The number of missions available is varied, so you'll never get really bored with what's going on. The problem is that they aren't explained well enough and the set up and conclusions really don't tie into the game all that well. Once you complete a mission, you're given a simple "Mission Complete" and money. As a result, missions feel detached from the rest of the game, causing them to feel hollow upon completion.

Giving players a big environment to explore and no transportation is a bad idea, which is why Saul has access to number of vehicles at his disposal. As you complete missions, you can eventually acquire all manner of transportation, from jeeps and cars to tanks and boats. Obviously, you'll have to play a little longer to get to the good stuff, but its worth it once you do -- especially since the later vehicles handle so much better than those you get at the game's start. Even with the later rides, driving is a pain. Cars are nearly impossible to handle at times, so you're more likely to slam into a tree or building rather than take a turn.


Without getting into the game's major technical errors, which are numerous even after patches, Boiling Point can still get pretty hard. First you have to deal with floaty aiming that rarely seems to hit its intended target. Saul’s weapons' skills get better with use and add a bit of an RPG twist to the game, making aiming a little more tolerable. However, getting to the point where you can actually hit things with a reasonable amount of accuracy is a long road. Even with the best of aim, it's impossible to take down the supermen you'll find yourself up against. Not only does it seem like enemies can dodge bullets, but some can take up to three or four shots in the head before going down.

Another major flaw is that Boiling Point takes the whole "faction" thing a little too far. Realia is a dangerous place as it seems like everyone is packing heat -- even the civilians. Even if you accidentally gun down a civilian, either because you're getting so frustrated with the game or because of the terrible aim, you'll find yourself pinned down in a gunfight with everyone on the street. So, before you start gunning down just anyone, know that everyone in the game rolls deep.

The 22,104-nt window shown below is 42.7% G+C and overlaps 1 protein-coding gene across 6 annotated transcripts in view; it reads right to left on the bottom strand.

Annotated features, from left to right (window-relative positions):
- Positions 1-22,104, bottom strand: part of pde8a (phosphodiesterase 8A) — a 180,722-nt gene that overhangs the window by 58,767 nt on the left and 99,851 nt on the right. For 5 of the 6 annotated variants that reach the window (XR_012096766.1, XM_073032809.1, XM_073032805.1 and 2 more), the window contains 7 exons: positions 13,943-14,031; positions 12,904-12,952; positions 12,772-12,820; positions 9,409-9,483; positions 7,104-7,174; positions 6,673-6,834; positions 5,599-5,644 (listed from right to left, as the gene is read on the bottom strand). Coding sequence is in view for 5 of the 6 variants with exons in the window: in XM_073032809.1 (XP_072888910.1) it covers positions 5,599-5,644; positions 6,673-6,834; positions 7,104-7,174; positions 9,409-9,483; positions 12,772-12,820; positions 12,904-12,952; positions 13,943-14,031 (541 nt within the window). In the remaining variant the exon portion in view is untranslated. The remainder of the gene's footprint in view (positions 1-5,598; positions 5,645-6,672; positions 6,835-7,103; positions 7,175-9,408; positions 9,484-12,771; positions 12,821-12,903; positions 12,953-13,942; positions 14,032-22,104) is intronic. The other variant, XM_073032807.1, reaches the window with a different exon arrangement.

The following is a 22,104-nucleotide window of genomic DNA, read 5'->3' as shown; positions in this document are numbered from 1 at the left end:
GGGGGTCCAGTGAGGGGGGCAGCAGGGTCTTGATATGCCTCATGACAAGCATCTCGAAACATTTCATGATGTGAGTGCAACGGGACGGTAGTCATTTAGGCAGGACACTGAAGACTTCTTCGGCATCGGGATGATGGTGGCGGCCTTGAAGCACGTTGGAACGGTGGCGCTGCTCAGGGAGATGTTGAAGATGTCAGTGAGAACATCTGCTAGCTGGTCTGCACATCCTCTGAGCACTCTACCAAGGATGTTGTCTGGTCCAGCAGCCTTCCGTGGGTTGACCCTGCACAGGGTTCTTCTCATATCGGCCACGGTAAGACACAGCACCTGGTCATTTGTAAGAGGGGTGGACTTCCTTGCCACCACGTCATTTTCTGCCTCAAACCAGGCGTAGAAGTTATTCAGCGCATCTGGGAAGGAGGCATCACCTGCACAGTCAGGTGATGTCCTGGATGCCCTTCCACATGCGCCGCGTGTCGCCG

Game Mechanics:

It's hard to know where to begin when pointing out Boiling Point's technical flaws since they're so numerous. Right out of the box, the game is nearly unplayable thanks to constant crashes, lock-ups or things just not working the way they should. I've also heard of other people experiencing deletions of game saves, though I can't confirm or deny this since I never had the problem happen to me. A patch has recently been made available that cleans up a few of the major problems and improves the playability of the title greatly, but even after that, you'll still hit technical snags that kill what has the potential to be a great time.

Once again looking past the technical issues, Boiling Point is still a clunky game to get into. I've already mentioned the controls, so I won't get into that, but what I haven't mentioned is the annoying interface set up. The number of missions in the game provides that you'll never reach a point in the game where you simply can't go anywhere. Solving missions can, however, become tricky since you're only given a simple X on your map screen to denote the general area where your mission is. After reaching that area, you're left to figure things out for yourself. Exploration is always a fun thing to do, but I don't thinks it's asking too much for some kind of visual cues to at least let me know I'm going in the right direction.

It's evident that the developers really knew where they wanted to go with Boiling Point. The basic premise of the game is exciting and really brings a whole new angle to the typical shooter way of doing things. It's unfortunate then that the basic things that go into making games playable were lost somewhere within the grand vision for the game. Things improve with the patch, and according to the developer, a new patch is already on the way. In the end, Boiling Point is what I'd call a fixer-upper of a game. What you have now isn't too bad and shows potential, but the number of flaws present in the game make seeing the promise a difficult task. If you have the patience to wait through a few patches, Boiling Point could become a much better game down the road.

-Starscream, GameVortex Communications
AKA Ricky Tucker

Minimum System Requirements:

Windows 2000/XP; P4 2Ghz or equivalent (P4 3Ghz or equivalent reccomended); 512 MB RAM (1024 MB RAM reccomended); 128 MB VRAM (256 MB VRAM recommended); 4096 MB Hard Drive Space; 8X DVD-ROM; DirectX 9.0c

Test System:

Windows XP; Pentium 4 1.8 GHz; Radeon 9250 256 MB; 40 Gig HD; 640 MB RAM; DirectX 9.0c; Cable Internet Connection

Windows Area-51 Nintendo DS Madagascar

Game Vortex :: PSIllustrated